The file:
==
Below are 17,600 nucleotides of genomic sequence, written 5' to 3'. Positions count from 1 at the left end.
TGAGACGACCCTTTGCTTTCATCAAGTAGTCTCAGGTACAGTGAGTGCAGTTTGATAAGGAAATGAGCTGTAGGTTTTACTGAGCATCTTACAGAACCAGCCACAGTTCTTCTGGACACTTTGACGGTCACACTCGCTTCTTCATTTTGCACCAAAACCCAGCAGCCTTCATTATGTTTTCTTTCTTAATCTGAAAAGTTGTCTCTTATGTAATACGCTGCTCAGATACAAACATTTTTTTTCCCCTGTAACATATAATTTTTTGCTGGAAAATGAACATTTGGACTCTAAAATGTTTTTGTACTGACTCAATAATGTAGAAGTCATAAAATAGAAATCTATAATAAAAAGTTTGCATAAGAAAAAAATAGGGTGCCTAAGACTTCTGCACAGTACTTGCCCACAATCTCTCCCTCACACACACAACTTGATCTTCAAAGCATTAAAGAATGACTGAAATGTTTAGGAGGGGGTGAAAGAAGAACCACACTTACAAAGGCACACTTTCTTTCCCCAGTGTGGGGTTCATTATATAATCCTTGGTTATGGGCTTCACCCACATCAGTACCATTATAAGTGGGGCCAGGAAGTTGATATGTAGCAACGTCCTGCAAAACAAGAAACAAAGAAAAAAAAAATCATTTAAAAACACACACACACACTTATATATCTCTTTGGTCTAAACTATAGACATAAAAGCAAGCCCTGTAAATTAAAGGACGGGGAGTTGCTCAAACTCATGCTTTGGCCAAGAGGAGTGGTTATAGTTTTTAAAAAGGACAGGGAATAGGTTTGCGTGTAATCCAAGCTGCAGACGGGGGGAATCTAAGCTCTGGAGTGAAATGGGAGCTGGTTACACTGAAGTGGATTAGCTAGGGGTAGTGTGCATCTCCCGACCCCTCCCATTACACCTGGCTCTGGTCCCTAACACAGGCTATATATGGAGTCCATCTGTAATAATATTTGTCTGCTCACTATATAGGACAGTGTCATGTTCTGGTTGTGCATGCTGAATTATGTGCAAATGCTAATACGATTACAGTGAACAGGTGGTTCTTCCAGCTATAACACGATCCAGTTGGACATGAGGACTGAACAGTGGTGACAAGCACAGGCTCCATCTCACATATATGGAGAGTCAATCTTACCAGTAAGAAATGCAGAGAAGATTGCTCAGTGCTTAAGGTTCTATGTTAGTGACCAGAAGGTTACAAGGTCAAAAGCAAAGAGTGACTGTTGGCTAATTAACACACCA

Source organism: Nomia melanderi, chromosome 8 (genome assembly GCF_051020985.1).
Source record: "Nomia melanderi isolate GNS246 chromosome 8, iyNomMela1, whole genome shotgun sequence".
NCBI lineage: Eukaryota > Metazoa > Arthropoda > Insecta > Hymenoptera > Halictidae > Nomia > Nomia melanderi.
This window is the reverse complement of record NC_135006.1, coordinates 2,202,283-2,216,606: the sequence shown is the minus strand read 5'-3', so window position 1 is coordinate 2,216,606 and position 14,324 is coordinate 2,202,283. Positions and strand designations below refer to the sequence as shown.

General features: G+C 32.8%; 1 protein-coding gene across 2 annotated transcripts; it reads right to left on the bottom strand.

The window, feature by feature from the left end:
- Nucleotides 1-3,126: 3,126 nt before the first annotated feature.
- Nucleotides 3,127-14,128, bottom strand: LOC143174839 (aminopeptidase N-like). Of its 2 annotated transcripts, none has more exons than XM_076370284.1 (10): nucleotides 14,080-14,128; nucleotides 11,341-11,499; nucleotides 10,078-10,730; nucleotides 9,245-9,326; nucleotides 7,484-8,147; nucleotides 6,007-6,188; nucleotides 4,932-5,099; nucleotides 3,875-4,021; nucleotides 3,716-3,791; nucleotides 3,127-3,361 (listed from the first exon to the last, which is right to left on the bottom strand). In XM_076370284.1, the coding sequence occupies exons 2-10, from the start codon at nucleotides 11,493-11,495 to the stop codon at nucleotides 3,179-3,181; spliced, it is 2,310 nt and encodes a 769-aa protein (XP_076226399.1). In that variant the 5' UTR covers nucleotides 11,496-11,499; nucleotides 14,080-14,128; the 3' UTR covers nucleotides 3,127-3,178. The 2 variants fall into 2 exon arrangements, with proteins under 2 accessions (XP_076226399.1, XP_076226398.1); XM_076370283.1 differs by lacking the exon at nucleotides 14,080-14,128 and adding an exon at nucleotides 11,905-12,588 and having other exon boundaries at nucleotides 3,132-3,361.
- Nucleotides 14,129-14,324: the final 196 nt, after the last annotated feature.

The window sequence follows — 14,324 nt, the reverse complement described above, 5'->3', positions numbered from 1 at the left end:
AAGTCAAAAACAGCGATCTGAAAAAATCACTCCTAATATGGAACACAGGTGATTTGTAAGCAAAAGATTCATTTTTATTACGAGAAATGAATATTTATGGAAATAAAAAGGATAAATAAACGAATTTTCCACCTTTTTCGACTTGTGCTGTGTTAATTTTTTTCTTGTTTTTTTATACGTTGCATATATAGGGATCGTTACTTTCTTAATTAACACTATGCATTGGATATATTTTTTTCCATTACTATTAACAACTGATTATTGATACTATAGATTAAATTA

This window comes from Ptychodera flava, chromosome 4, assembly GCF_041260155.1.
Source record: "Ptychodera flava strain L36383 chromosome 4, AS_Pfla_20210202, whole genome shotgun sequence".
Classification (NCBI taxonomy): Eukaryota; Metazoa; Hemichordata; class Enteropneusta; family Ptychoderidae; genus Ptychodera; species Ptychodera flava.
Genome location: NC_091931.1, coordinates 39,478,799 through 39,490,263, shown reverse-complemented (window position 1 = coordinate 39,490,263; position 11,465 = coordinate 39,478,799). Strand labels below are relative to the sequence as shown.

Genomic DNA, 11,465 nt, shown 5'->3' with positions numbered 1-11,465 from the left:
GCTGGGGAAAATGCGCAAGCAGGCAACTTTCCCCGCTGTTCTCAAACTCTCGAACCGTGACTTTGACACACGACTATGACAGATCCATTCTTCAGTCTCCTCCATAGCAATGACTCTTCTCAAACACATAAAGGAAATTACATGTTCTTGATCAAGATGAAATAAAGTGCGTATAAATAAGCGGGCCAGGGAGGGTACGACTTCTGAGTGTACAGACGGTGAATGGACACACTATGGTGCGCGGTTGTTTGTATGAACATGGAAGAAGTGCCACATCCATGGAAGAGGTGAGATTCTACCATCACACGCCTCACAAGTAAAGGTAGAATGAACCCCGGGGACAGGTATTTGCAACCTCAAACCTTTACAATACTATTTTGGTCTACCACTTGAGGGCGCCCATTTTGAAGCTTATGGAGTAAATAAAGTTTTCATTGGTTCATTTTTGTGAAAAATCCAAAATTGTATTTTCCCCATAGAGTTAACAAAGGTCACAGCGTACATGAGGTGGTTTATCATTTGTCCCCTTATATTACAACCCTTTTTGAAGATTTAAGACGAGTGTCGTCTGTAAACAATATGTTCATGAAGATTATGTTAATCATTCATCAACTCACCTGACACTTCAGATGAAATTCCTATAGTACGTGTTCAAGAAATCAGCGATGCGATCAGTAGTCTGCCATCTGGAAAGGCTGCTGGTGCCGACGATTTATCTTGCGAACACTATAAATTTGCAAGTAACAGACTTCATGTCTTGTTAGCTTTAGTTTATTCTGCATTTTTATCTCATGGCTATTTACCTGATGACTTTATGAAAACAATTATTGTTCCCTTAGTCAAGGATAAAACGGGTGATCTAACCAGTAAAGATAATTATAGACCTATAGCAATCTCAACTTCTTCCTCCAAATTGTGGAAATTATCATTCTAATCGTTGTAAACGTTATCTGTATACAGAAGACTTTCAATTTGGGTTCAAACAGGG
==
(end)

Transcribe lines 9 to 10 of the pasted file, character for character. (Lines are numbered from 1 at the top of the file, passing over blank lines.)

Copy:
- Nucleotides 1-3,126: 3,126 nt before the first annotated feature.
- Nucleotides 3,127-14,128, bottom strand: LOC143174839 (aminopeptidase N-like). Of its 2 annotated transcripts, none has more exons than XM_076370284.1 (10): nucleotides 14,080-14,128; nucleotides 11,341-11,499; nucleotides 10,078-10,730; nucleotides 9,245-9,326; nucleotides 7,484-8,147; nucleotides 6,007-6,188; nucleotides 4,932-5,099; nucleotides 3,875-4,021; nucleotides 3,716-3,791; nucleotides 3,127-3,361 (listed from the first exon to the last, which is right to left on the bottom strand). In XM_076370284.1, the coding sequence occupies exons 2-10, from the start codon at nucleotides 11,493-11,495 to the stop codon at nucleotides 3,179-3,181; spliced, it is 2,310 nt and encodes a 769-aa protein (XP_076226399.1). In that variant the 5' UTR covers nucleotides 11,496-11,499; nucleotides 14,080-14,128; the 3' UTR covers nucleotides 3,127-3,178. The 2 variants fall into 2 exon arrangements, with proteins under 2 accessions (XP_076226399.1, XP_076226398.1); XM_076370283.1 differs by lacking the exon at nucleotides 14,080-14,128 and adding an exon at nucleotides 11,905-12,588 and having other exon boundaries at nucleotides 3,132-3,361.